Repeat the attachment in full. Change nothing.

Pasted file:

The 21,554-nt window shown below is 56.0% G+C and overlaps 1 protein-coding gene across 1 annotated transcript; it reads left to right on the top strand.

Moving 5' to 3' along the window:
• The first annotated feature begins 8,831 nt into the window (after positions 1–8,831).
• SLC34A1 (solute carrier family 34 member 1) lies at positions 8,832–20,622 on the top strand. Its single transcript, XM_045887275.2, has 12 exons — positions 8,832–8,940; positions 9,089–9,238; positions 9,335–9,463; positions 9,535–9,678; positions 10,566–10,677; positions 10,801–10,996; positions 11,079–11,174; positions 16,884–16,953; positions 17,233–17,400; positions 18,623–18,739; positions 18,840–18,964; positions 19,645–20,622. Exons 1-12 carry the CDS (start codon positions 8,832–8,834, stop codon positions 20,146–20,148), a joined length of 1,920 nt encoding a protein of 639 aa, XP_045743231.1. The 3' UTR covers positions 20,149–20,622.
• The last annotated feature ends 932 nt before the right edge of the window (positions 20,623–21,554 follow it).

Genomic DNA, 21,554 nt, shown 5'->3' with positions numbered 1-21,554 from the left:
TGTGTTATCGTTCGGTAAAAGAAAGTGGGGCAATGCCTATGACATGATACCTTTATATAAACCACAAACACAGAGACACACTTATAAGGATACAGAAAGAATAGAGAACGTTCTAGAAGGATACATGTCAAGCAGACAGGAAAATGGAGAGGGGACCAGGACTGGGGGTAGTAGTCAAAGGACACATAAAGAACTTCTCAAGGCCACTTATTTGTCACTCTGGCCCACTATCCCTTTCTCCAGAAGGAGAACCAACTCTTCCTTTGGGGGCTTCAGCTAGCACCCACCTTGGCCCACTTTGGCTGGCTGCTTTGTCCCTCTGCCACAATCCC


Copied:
The 21,554-nt window shown below is 56.0% G+C and overlaps 1 protein-coding gene across 1 annotated transcript; it reads left to right on the top strand.

Moving 5' to 3' along the window:
• The first annotated feature begins 8,831 nt into the window (after positions 1–8,831).
• SLC34A1 (solute carrier family 34 member 1) lies at positions 8,832–20,622 on the top strand. Its single transcript, XM_045887275.2, has 12 exons — positions 8,832–8,940; positions 9,089–9,238; positions 9,335–9,463; positions 9,535–9,678; positions 10,566–10,677; positions 10,801–10,996; positions 11,079–11,174; positions 16,884–16,953; positions 17,233–17,400; positions 18,623–18,739; positions 18,840–18,964; positions 19,645–20,622. Exons 1-12 carry the CDS (start codon positions 8,832–8,834, stop codon positions 20,146–20,148), a joined length of 1,920 nt encoding a protein of 639 aa, XP_045743231.1. The 3' UTR covers positions 20,149–20,622.
• The last annotated feature ends 932 nt before the right edge of the window (positions 20,623–21,554 follow it).

Genomic DNA, 21,554 nt, shown 5'->3' with positions numbered 1-21,554 from the left:
TGTGTTATCGTTCGGTAAAAGAAAGTGGGGCAATGCCTATGACATGATACCTTTATATAAACCACAAACACAGAGACACACTTATAAGGATACAGAAAGAATAGAGAACGTTCTAGAAGGATACATGTCAAGCAGACAGGAAAATGGAGAGGGGACCAGGACTGGGGGTAGTAGTCAAAGGACACATAAAGAACTTCTCAAGGCCACTTATTTGTCACTCTGGCCCACTATCCCTTTCTCCAGAAGGAGAACCAACTCTTCCTTTGGGGGCTTCAGCTAGCACCCACCTTGGCCCACTTTGGCTGGCTGCTTTGTCCCTCTGCCACAATCCC